The Harlequin (Trigonostigma heteromorpha) has been a long-standing favourite in the aquarium hobby. Their popularity is derived from their ability to tolerate a wide range of water conditions, combined with their active nature, small size and ability to integrate easily into the community aquarium.
Harlequins are found across Indonesia, Sumatra and Thailand, where they are found in acidic but not deeply blackened streams, and sometimes peaty swamps. These streams tend to have a yellowed tinge; a feature which can be replicated in the aquarium, via the addition of driftwood, if the hobbyist desires.
In order to replicate a natural environment, ample driftwood and a fine sand substrate should be combined with plenty of live plants. These fish prefer softer, acidic waters and although they can cope in a neutral or slightly alkaline community tank, it’s worth remembering that some pathogens fare better in alkaline waters. Aim for a pH of between 5.0 and 7.0, with a hardness of below 12°DH. Set the temperature somewhere between 22-28°C to replicate natural conditions. Water movement in the aquarium should be limited, as Harlequins do not thrive in high, rushing water flows and may actively avoid areas in the tank where there is too much flow.
Harlequins do well in heavily planted aquariums and providing thick beds of Cryptocoryne and plenty of Java fern will go towards replicating their natural environment. Using low growing plants will provide all the benefits of a heavily planted aquarium, while still allowing plenty of swimming space. The addition of floating plants will provide extra cover and cause the fish to become more confident in their behaviour.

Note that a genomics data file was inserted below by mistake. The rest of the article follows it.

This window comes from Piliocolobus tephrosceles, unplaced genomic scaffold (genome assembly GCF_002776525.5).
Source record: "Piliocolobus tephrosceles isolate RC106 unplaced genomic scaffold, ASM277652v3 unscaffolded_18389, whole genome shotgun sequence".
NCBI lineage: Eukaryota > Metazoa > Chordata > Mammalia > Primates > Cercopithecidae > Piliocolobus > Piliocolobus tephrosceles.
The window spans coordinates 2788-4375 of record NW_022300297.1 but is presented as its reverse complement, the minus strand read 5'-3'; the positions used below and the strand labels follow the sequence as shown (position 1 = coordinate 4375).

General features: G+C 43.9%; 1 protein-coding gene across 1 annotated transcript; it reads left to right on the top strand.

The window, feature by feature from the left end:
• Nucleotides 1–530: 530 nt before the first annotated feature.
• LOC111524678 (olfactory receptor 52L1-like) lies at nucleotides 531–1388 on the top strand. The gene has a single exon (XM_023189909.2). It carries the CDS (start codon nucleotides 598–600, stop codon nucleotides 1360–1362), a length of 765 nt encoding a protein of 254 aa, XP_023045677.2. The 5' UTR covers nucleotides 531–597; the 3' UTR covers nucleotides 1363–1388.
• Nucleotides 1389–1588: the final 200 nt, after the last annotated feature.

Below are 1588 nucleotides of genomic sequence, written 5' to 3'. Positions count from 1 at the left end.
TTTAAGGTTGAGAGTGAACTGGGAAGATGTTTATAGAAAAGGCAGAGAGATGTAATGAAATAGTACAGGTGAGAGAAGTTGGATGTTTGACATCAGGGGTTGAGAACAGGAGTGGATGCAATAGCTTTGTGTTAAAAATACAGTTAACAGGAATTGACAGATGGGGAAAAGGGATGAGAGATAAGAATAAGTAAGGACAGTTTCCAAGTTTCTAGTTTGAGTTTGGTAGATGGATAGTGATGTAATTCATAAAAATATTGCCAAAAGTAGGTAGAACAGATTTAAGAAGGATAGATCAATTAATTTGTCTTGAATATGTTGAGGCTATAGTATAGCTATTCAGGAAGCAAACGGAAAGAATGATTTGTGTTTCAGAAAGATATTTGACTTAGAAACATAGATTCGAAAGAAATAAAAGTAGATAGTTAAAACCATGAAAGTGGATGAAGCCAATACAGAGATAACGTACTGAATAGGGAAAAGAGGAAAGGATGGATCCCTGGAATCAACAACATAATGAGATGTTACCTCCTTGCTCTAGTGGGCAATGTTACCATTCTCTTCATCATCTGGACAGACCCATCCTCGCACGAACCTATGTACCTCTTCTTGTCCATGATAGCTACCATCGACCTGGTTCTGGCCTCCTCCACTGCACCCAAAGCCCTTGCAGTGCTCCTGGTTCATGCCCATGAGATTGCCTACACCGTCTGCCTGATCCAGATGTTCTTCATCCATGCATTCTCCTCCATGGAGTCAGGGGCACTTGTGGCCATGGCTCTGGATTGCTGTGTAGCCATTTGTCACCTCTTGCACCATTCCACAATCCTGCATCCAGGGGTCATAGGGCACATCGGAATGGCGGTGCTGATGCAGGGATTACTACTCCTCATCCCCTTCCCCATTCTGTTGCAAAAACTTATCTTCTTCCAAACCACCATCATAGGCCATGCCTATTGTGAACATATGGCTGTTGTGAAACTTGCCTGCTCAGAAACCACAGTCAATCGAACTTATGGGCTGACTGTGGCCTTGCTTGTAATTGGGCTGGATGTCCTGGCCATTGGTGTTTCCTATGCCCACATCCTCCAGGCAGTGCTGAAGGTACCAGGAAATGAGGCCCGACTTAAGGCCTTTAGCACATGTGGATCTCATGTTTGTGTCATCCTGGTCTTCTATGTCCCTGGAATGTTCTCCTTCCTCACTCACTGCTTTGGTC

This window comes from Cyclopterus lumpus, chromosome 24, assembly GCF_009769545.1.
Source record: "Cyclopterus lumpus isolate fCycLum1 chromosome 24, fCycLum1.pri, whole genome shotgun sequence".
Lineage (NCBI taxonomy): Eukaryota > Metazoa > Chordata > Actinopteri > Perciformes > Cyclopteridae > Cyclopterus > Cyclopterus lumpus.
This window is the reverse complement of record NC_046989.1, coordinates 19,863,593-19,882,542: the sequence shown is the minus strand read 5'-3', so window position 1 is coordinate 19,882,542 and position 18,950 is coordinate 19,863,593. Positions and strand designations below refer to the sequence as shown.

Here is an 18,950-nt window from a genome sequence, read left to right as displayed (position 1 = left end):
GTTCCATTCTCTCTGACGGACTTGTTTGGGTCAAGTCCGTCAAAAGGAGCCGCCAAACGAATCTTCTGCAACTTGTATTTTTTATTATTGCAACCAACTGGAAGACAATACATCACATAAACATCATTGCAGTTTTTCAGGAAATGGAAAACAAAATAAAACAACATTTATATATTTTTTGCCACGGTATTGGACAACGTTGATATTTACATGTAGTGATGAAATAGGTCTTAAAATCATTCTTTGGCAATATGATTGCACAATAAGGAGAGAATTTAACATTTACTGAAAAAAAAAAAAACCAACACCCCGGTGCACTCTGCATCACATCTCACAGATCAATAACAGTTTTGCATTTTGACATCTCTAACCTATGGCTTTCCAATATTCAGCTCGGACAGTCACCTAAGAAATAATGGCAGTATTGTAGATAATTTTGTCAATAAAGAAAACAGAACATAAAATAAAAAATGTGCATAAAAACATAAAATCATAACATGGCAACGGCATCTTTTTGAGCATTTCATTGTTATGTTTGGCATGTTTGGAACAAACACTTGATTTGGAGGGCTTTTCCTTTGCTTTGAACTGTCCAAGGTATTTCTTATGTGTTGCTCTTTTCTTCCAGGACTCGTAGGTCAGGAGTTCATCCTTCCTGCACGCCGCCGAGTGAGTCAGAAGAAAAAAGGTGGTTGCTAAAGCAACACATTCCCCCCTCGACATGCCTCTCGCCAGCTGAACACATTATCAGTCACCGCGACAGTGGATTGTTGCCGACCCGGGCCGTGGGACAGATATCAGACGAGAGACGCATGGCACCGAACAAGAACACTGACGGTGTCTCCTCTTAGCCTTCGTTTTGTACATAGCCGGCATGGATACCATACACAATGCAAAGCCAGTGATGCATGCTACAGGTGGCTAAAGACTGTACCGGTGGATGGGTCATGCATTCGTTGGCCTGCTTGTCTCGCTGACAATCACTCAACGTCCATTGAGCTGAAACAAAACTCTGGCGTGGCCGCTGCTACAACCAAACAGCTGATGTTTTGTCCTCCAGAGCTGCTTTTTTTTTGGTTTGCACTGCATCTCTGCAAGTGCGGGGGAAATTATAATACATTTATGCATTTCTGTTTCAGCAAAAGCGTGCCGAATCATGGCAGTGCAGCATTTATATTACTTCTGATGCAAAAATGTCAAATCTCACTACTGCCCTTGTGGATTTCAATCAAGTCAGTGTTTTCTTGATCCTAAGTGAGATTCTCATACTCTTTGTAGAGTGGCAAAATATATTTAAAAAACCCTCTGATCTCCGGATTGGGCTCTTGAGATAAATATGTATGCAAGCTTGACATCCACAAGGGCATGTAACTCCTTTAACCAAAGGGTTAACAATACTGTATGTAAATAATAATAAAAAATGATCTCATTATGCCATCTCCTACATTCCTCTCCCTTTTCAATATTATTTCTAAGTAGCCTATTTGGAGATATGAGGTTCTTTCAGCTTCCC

Although Harlequins are small, only growing to 5cm in length, they are schooling fish which live in large groups in the wild. Therefore, it is essential to purchase no less than 12 individuals in order to ensure longevity and prevent shy, reclusive behaviour. Harlequins should be kept in an aquarium no smaller than 60cm long.
Harlequins are a very peaceful species and can be combined with almost all other similar sized species. However, they should never be combined with large aggressive species such as South American cichlids, unless the tank is large enough to accommodate all fish without the fish being forced to constantly interact. If geographical correctness is a concern, species of the genus Acanthopthalmus, Puntius and Sphaerichthys are suitable considerations.
Note from Author
This is a species that, for a long time, I was unable to keep due to my aquariums containing species which were not suitable co-inhabitants. When I eventually bought a group of Harlequins, I instantly fell in love. Their active nature, combined with their subtle yet beautiful colouration, made them a simple, yet effective addition to the aquarium. Harlequins will definitely remain one of my favourite schooling fish well into the future.